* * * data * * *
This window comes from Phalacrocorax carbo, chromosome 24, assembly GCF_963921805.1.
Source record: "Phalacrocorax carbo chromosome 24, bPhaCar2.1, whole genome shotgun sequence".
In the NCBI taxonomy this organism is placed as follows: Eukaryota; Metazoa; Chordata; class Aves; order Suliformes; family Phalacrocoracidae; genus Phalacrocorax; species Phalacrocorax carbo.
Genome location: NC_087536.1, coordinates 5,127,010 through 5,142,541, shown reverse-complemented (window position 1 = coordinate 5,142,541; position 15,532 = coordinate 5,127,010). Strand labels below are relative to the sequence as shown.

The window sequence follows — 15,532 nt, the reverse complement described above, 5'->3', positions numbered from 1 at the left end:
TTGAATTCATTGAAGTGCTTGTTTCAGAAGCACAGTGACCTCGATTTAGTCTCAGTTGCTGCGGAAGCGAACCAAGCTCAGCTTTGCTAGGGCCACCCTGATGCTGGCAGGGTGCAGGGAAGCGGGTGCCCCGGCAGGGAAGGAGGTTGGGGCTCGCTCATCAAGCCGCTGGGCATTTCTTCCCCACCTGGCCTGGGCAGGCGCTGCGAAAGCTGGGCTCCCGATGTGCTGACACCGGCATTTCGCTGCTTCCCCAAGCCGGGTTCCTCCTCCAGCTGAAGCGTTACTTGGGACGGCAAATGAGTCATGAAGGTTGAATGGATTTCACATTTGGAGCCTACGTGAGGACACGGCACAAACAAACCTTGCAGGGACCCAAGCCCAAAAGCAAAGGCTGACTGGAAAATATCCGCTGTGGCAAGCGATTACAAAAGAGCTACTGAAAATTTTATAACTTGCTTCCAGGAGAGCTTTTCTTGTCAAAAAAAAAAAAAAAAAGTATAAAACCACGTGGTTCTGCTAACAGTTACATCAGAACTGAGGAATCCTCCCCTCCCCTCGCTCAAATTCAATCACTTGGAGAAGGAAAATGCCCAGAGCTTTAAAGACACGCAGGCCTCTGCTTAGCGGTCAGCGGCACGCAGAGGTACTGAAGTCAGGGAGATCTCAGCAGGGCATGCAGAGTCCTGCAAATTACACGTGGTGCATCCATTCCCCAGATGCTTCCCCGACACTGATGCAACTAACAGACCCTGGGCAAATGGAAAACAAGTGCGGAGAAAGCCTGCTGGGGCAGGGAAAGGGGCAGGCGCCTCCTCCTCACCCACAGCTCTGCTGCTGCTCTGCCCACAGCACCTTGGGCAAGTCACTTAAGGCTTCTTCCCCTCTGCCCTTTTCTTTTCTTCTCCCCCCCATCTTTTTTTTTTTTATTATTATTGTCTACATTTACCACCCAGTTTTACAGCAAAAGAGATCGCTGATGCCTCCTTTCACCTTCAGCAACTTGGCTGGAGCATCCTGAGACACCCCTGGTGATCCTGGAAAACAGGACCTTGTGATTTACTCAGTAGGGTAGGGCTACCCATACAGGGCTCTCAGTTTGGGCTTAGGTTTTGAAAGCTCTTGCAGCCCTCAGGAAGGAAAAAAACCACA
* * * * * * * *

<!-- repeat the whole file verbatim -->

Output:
This window comes from Phalacrocorax carbo, chromosome 24, assembly GCF_963921805.1.
Source record: "Phalacrocorax carbo chromosome 24, bPhaCar2.1, whole genome shotgun sequence".
In the NCBI taxonomy this organism is placed as follows: Eukaryota; Metazoa; Chordata; class Aves; order Suliformes; family Phalacrocoracidae; genus Phalacrocorax; species Phalacrocorax carbo.
Genome location: NC_087536.1, coordinates 5,127,010 through 5,142,541, shown reverse-complemented (window position 1 = coordinate 5,142,541; position 15,532 = coordinate 5,127,010). Strand labels below are relative to the sequence as shown.

The window sequence follows — 15,532 nt, the reverse complement described above, 5'->3', positions numbered from 1 at the left end:
TTGAATTCATTGAAGTGCTTGTTTCAGAAGCACAGTGACCTCGATTTAGTCTCAGTTGCTGCGGAAGCGAACCAAGCTCAGCTTTGCTAGGGCCACCCTGATGCTGGCAGGGTGCAGGGAAGCGGGTGCCCCGGCAGGGAAGGAGGTTGGGGCTCGCTCATCAAGCCGCTGGGCATTTCTTCCCCACCTGGCCTGGGCAGGCGCTGCGAAAGCTGGGCTCCCGATGTGCTGACACCGGCATTTCGCTGCTTCCCCAAGCCGGGTTCCTCCTCCAGCTGAAGCGTTACTTGGGACGGCAAATGAGTCATGAAGGTTGAATGGATTTCACATTTGGAGCCTACGTGAGGACACGGCACAAACAAACCTTGCAGGGACCCAAGCCCAAAAGCAAAGGCTGACTGGAAAATATCCGCTGTGGCAAGCGATTACAAAAGAGCTACTGAAAATTTTATAACTTGCTTCCAGGAGAGCTTTTCTTGTCAAAAAAAAAAAAAAAAAGTATAAAACCACGTGGTTCTGCTAACAGTTACATCAGAACTGAGGAATCCTCCCCTCCCCTCGCTCAAATTCAATCACTTGGAGAAGGAAAATGCCCAGAGCTTTAAAGACACGCAGGCCTCTGCTTAGCGGTCAGCGGCACGCAGAGGTACTGAAGTCAGGGAGATCTCAGCAGGGCATGCAGAGTCCTGCAAATTACACGTGGTGCATCCATTCCCCAGATGCTTCCCCGACACTGATGCAACTAACAGACCCTGGGCAAATGGAAAACAAGTGCGGAGAAAGCCTGCTGGGGCAGGGAAAGGGGCAGGCGCCTCCTCCTCACCCACAGCTCTGCTGCTGCTCTGCCCACAGCACCTTGGGCAAGTCACTTAAGGCTTCTTCCCCTCTGCCCTTTTCTTTTCTTCTCCCCCCCATCTTTTTTTTTTTTATTATTATTGTCTACATTTACCACCCAGTTTTACAGCAAAAGAGATCGCTGATGCCTCCTTTCACCTTCAGCAACTTGGCTGGAGCATCCTGAGACACCCCTGGTGATCCTGGAAAACAGGACCTTGTGATTTACTCAGTAGGGTAGGGCTACCCATACAGGGCTCTCAGTTTGGGCTTAGGTTTTGAAAGCTCTTGCAGCCCTCAGGAAGGAAAAAAACCACA